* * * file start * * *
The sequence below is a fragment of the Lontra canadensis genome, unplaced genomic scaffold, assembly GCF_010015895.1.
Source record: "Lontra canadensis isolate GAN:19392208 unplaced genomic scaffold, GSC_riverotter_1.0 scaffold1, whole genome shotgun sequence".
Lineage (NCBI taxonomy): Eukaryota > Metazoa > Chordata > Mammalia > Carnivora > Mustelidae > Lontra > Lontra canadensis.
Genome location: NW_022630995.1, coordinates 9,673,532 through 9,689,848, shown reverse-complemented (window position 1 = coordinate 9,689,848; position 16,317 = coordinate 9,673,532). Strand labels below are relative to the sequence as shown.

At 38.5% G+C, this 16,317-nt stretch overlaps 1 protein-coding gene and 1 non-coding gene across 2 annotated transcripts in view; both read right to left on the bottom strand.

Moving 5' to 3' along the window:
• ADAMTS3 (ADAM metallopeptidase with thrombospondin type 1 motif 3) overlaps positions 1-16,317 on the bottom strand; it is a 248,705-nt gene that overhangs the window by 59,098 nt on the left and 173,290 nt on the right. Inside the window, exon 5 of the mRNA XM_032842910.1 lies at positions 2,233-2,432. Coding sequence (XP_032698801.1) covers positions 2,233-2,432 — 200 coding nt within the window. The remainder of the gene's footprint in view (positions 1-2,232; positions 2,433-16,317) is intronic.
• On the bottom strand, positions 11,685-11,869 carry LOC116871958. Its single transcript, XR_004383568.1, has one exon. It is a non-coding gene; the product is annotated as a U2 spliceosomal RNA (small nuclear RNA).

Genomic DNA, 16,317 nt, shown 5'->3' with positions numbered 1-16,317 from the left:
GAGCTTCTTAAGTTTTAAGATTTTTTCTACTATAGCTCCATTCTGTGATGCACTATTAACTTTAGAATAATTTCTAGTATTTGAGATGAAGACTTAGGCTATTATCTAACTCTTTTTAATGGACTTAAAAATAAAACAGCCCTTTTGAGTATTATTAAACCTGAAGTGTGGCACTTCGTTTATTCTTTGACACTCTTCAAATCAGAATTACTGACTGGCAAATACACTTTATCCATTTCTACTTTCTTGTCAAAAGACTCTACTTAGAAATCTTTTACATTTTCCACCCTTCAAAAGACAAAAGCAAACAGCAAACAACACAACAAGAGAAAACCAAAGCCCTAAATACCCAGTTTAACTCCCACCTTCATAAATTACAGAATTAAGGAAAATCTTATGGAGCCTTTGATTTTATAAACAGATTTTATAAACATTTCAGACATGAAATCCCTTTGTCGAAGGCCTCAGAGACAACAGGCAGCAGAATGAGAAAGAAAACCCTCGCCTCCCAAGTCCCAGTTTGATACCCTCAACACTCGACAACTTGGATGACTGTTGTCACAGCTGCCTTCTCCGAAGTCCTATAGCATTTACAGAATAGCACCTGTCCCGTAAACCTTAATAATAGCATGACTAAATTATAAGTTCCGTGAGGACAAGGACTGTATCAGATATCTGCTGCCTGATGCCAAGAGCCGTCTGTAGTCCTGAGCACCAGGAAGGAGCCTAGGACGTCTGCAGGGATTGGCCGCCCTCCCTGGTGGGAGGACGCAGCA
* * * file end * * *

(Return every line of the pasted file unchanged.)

The sequence below is a fragment of the Lontra canadensis genome, unplaced genomic scaffold, assembly GCF_010015895.1.
Source record: "Lontra canadensis isolate GAN:19392208 unplaced genomic scaffold, GSC_riverotter_1.0 scaffold1, whole genome shotgun sequence".
Lineage (NCBI taxonomy): Eukaryota > Metazoa > Chordata > Mammalia > Carnivora > Mustelidae > Lontra > Lontra canadensis.
Genome location: NW_022630995.1, coordinates 9,673,532 through 9,689,848, shown reverse-complemented (window position 1 = coordinate 9,689,848; position 16,317 = coordinate 9,673,532). Strand labels below are relative to the sequence as shown.

At 38.5% G+C, this 16,317-nt stretch overlaps 1 protein-coding gene and 1 non-coding gene across 2 annotated transcripts in view; both read right to left on the bottom strand.

Moving 5' to 3' along the window:
• ADAMTS3 (ADAM metallopeptidase with thrombospondin type 1 motif 3) overlaps positions 1-16,317 on the bottom strand; it is a 248,705-nt gene that overhangs the window by 59,098 nt on the left and 173,290 nt on the right. Inside the window, exon 5 of the mRNA XM_032842910.1 lies at positions 2,233-2,432. Coding sequence (XP_032698801.1) covers positions 2,233-2,432 — 200 coding nt within the window. The remainder of the gene's footprint in view (positions 1-2,232; positions 2,433-16,317) is intronic.
• On the bottom strand, positions 11,685-11,869 carry LOC116871958. Its single transcript, XR_004383568.1, has one exon. It is a non-coding gene; the product is annotated as a U2 spliceosomal RNA (small nuclear RNA).

Genomic DNA, 16,317 nt, shown 5'->3' with positions numbered 1-16,317 from the left:
GAGCTTCTTAAGTTTTAAGATTTTTTCTACTATAGCTCCATTCTGTGATGCACTATTAACTTTAGAATAATTTCTAGTATTTGAGATGAAGACTTAGGCTATTATCTAACTCTTTTTAATGGACTTAAAAATAAAACAGCCCTTTTGAGTATTATTAAACCTGAAGTGTGGCACTTCGTTTATTCTTTGACACTCTTCAAATCAGAATTACTGACTGGCAAATACACTTTATCCATTTCTACTTTCTTGTCAAAAGACTCTACTTAGAAATCTTTTACATTTTCCACCCTTCAAAAGACAAAAGCAAACAGCAAACAACACAACAAGAGAAAACCAAAGCCCTAAATACCCAGTTTAACTCCCACCTTCATAAATTACAGAATTAAGGAAAATCTTATGGAGCCTTTGATTTTATAAACAGATTTTATAAACATTTCAGACATGAAATCCCTTTGTCGAAGGCCTCAGAGACAACAGGCAGCAGAATGAGAAAGAAAACCCTCGCCTCCCAAGTCCCAGTTTGATACCCTCAACACTCGACAACTTGGATGACTGTTGTCACAGCTGCCTTCTCCGAAGTCCTATAGCATTTACAGAATAGCACCTGTCCCGTAAACCTTAATAATAGCATGACTAAATTATAAGTTCCGTGAGGACAAGGACTGTATCAGATATCTGCTGCCTGATGCCAAGAGCCGTCTGTAGTCCTGAGCACCAGGAAGGAGCCTAGGACGTCTGCAGGGATTGGCCGCCCTCCCTGGTGGGAGGACGCAGCA